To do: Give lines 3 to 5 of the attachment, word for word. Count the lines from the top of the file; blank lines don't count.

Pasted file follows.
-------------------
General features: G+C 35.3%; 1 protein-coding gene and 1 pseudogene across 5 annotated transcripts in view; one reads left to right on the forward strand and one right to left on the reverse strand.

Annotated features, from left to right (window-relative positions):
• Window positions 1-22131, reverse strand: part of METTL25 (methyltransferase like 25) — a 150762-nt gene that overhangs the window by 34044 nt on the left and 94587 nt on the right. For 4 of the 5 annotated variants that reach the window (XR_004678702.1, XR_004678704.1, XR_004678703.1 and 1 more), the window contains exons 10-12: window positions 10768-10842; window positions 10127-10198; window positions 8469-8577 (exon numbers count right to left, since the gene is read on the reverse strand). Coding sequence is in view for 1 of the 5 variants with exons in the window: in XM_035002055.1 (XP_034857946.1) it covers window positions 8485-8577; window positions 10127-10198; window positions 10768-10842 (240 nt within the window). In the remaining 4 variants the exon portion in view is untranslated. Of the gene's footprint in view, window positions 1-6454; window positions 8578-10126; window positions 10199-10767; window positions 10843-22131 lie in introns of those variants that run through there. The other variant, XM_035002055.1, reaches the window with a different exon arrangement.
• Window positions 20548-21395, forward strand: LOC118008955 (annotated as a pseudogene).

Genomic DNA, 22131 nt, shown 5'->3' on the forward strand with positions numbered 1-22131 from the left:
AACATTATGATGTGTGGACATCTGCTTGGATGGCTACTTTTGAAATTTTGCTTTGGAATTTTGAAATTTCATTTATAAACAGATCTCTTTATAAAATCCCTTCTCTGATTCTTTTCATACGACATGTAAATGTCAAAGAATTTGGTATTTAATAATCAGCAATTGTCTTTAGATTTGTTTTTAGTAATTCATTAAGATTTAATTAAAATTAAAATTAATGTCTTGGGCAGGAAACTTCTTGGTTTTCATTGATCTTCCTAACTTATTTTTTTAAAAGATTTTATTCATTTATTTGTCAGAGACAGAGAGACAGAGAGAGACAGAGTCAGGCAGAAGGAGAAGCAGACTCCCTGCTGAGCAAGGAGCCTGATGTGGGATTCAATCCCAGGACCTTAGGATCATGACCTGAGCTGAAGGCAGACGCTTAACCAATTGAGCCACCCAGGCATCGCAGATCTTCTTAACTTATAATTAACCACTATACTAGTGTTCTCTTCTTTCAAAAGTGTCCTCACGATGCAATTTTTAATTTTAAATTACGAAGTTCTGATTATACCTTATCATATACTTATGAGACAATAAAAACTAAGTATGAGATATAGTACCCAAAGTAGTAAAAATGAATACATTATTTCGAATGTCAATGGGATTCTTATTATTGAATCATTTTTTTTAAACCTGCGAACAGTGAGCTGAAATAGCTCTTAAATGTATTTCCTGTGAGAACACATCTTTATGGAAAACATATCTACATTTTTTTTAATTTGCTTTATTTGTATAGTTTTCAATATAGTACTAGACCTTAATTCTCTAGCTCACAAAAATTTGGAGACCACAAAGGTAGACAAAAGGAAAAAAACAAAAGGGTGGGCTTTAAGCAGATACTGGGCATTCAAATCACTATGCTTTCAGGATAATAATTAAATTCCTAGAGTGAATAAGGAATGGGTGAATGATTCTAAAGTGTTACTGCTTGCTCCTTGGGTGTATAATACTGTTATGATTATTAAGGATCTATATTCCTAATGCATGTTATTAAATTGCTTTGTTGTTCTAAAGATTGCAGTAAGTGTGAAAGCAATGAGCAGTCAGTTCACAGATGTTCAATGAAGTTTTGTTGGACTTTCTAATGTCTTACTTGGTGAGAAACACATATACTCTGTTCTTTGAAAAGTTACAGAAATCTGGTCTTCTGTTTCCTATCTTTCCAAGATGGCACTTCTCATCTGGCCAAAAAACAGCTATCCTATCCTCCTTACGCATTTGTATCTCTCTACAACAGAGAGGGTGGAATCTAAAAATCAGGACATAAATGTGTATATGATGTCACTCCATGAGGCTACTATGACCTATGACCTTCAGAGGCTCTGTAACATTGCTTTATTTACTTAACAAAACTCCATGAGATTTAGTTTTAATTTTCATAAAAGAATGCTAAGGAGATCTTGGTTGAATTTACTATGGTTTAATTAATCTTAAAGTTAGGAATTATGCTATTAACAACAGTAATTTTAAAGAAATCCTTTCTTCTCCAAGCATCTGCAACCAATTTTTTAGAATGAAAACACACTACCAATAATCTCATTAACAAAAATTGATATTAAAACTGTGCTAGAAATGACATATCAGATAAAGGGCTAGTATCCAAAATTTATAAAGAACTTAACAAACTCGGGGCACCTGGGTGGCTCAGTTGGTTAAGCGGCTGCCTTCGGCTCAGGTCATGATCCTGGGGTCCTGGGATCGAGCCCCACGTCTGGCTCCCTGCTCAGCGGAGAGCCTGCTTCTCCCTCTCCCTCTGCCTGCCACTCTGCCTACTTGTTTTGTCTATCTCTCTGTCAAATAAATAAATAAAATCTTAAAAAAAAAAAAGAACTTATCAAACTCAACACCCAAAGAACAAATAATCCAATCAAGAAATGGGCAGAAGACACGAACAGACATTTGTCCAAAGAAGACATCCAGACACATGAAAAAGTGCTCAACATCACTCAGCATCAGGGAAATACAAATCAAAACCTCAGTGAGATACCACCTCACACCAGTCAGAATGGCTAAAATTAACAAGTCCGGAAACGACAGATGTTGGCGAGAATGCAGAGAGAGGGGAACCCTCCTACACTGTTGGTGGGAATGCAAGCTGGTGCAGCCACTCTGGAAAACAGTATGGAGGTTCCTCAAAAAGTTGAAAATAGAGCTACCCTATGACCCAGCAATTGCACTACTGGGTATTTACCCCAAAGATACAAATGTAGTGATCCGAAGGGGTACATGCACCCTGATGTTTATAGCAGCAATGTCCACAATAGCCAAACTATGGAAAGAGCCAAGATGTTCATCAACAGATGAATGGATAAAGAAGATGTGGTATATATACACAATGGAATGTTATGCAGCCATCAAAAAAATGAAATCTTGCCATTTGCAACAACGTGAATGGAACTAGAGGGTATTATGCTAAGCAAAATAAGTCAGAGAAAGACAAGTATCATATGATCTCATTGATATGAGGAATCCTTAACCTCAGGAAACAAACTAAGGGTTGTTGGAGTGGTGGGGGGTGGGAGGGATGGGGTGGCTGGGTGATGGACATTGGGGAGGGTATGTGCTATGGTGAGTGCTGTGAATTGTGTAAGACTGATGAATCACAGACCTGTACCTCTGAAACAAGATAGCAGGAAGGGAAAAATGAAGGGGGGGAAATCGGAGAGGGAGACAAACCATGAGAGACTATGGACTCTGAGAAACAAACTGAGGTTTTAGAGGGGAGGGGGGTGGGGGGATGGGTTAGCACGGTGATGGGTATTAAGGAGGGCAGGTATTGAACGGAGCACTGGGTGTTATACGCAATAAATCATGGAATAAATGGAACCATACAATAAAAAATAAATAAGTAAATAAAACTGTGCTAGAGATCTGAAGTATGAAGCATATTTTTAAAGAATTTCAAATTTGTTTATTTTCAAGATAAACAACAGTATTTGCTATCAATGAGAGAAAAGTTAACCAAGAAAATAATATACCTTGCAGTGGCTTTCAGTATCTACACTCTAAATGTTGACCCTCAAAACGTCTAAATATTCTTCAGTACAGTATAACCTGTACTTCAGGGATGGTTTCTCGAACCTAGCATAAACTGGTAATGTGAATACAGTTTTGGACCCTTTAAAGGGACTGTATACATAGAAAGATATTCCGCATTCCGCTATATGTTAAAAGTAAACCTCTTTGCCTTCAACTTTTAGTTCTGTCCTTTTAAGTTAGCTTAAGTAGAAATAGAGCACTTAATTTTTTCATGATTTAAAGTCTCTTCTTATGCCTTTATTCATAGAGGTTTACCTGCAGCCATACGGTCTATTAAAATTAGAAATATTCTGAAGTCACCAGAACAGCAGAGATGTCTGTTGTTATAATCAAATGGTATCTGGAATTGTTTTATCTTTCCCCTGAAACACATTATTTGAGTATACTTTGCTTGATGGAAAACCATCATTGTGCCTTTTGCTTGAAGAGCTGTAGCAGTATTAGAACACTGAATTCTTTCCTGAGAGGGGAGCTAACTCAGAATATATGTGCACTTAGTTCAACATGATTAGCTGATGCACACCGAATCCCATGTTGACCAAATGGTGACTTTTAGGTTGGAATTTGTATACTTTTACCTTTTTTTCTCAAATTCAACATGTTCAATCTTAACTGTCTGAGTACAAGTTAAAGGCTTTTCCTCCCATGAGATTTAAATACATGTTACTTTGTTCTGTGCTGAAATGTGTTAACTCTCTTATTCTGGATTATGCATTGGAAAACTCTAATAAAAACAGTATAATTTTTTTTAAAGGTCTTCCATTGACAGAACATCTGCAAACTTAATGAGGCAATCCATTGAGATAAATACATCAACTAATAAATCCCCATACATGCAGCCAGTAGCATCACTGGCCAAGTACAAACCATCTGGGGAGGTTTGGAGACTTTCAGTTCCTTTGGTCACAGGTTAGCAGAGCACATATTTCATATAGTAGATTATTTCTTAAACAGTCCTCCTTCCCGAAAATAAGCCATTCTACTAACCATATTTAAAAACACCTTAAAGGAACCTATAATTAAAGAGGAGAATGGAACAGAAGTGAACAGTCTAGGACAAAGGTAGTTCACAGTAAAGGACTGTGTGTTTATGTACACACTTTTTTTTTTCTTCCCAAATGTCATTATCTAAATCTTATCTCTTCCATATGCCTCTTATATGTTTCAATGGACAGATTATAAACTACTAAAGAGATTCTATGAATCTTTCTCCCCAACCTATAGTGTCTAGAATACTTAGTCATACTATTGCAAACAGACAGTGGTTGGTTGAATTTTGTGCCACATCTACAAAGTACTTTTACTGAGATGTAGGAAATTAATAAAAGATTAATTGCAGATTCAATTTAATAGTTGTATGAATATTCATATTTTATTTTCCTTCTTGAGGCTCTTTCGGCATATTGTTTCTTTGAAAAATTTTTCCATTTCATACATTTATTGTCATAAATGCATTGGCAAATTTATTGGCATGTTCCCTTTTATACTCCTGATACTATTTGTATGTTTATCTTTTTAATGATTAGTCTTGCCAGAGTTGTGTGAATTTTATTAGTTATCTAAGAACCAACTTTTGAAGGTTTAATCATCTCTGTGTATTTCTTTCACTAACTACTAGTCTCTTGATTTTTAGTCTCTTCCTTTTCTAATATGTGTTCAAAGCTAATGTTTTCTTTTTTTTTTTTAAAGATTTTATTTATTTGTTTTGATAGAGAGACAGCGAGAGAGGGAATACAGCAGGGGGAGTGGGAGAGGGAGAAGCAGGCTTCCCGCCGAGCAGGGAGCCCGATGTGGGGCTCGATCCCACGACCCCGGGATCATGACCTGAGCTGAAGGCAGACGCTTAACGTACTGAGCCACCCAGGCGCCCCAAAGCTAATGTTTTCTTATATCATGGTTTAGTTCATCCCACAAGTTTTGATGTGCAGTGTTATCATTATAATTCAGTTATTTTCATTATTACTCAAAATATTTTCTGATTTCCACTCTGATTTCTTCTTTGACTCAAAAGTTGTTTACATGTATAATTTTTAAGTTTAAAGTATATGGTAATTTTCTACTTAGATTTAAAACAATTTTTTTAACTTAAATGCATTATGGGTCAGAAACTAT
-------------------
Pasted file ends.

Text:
• Window positions 1-22131, reverse strand: part of METTL25 (methyltransferase like 25) — a 150762-nt gene that overhangs the window by 34044 nt on the left and 94587 nt on the right. For 4 of the 5 annotated variants that reach the window (XR_004678702.1, XR_004678704.1, XR_004678703.1 and 1 more), the window contains exons 10-12: window positions 10768-10842; window positions 10127-10198; window positions 8469-8577 (exon numbers count right to left, since the gene is read on the reverse strand). Coding sequence is in view for 1 of the 5 variants with exons in the window: in XM_035002055.1 (XP_034857946.1) it covers window positions 8485-8577; window positions 10127-10198; window positions 10768-10842 (240 nt within the window). In the remaining 4 variants the exon portion in view is untranslated. Of the gene's footprint in view, window positions 1-6454; window positions 8578-10126; window positions 10199-10767; window positions 10843-22131 lie in introns of those variants that run through there. The other variant, XM_035002055.1, reaches the window with a different exon arrangement.
• Window positions 20548-21395, forward strand: LOC118008955 (annotated as a pseudogene).

Genomic DNA, 22131 nt, shown 5'->3' on the forward strand with positions numbered 1-22131 from the left: